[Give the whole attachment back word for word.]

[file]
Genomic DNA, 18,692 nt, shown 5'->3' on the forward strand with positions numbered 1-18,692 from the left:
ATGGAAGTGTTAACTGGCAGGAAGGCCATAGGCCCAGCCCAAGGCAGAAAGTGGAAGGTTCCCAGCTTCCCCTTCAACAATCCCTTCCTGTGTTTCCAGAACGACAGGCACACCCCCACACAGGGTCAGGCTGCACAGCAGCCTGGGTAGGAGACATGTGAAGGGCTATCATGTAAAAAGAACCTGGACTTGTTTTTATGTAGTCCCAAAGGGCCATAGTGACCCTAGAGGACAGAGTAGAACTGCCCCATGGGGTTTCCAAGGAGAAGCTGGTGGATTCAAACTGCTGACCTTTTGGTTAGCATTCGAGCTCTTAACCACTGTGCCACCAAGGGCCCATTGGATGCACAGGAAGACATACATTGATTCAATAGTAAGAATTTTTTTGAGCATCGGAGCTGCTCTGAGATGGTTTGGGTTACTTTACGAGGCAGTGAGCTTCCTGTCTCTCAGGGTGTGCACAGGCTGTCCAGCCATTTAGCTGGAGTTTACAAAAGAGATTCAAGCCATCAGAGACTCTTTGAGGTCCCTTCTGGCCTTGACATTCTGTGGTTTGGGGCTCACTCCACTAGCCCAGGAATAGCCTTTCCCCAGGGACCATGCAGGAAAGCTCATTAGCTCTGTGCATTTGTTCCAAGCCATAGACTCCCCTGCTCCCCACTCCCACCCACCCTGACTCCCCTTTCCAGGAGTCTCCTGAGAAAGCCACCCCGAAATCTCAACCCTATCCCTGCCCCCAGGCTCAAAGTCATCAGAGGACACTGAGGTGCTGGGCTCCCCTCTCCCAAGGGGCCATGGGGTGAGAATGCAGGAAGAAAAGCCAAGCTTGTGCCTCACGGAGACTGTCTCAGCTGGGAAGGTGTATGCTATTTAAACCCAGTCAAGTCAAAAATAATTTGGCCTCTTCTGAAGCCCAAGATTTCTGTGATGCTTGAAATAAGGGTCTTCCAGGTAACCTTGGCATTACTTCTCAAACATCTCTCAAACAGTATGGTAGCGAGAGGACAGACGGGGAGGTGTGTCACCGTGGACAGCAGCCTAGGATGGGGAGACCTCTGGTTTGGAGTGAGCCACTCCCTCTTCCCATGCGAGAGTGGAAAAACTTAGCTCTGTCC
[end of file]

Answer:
Genomic DNA, 18,692 nt, shown 5'->3' on the forward strand with positions numbered 1-18,692 from the left:
ATGGAAGTGTTAACTGGCAGGAAGGCCATAGGCCCAGCCCAAGGCAGAAAGTGGAAGGTTCCCAGCTTCCCCTTCAACAATCCCTTCCTGTGTTTCCAGAACGACAGGCACACCCCCACACAGGGTCAGGCTGCACAGCAGCCTGGGTAGGAGACATGTGAAGGGCTATCATGTAAAAAGAACCTGGACTTGTTTTTATGTAGTCCCAAAGGGCCATAGTGACCCTAGAGGACAGAGTAGAACTGCCCCATGGGGTTTCCAAGGAGAAGCTGGTGGATTCAAACTGCTGACCTTTTGGTTAGCATTCGAGCTCTTAACCACTGTGCCACCAAGGGCCCATTGGATGCACAGGAAGACATACATTGATTCAATAGTAAGAATTTTTTTGAGCATCGGAGCTGCTCTGAGATGGTTTGGGTTACTTTACGAGGCAGTGAGCTTCCTGTCTCTCAGGGTGTGCACAGGCTGTCCAGCCATTTAGCTGGAGTTTACAAAAGAGATTCAAGCCATCAGAGACTCTTTGAGGTCCCTTCTGGCCTTGACATTCTGTGGTTTGGGGCTCACTCCACTAGCCCAGGAATAGCCTTTCCCCAGGGACCATGCAGGAAAGCTCATTAGCTCTGTGCATTTGTTCCAAGCCATAGACTCCCCTGCTCCCCACTCCCACCCACCCTGACTCCCCTTTCCAGGAGTCTCCTGAGAAAGCCACCCCGAAATCTCAACCCTATCCCTGCCCCCAGGCTCAAAGTCATCAGAGGACACTGAGGTGCTGGGCTCCCCTCTCCCAAGGGGCCATGGGGTGAGAATGCAGGAAGAAAAGCCAAGCTTGTGCCTCACGGAGACTGTCTCAGCTGGGAAGGTGTATGCTATTTAAACCCAGTCAAGTCAAAAATAATTTGGCCTCTTCTGAAGCCCAAGATTTCTGTGATGCTTGAAATAAGGGTCTTCCAGGTAACCTTGGCATTACTTCTCAAACATCTCTCAAACAGTATGGTAGCGAGAGGACAGACGGGGAGGTGTGTCACCGTGGACAGCAGCCTAGGATGGGGAGACCTCTGGTTTGGAGTGAGCCACTCCCTCTTCCCATGCGAGAGTGGAAAAACTTAGCTCTGTCC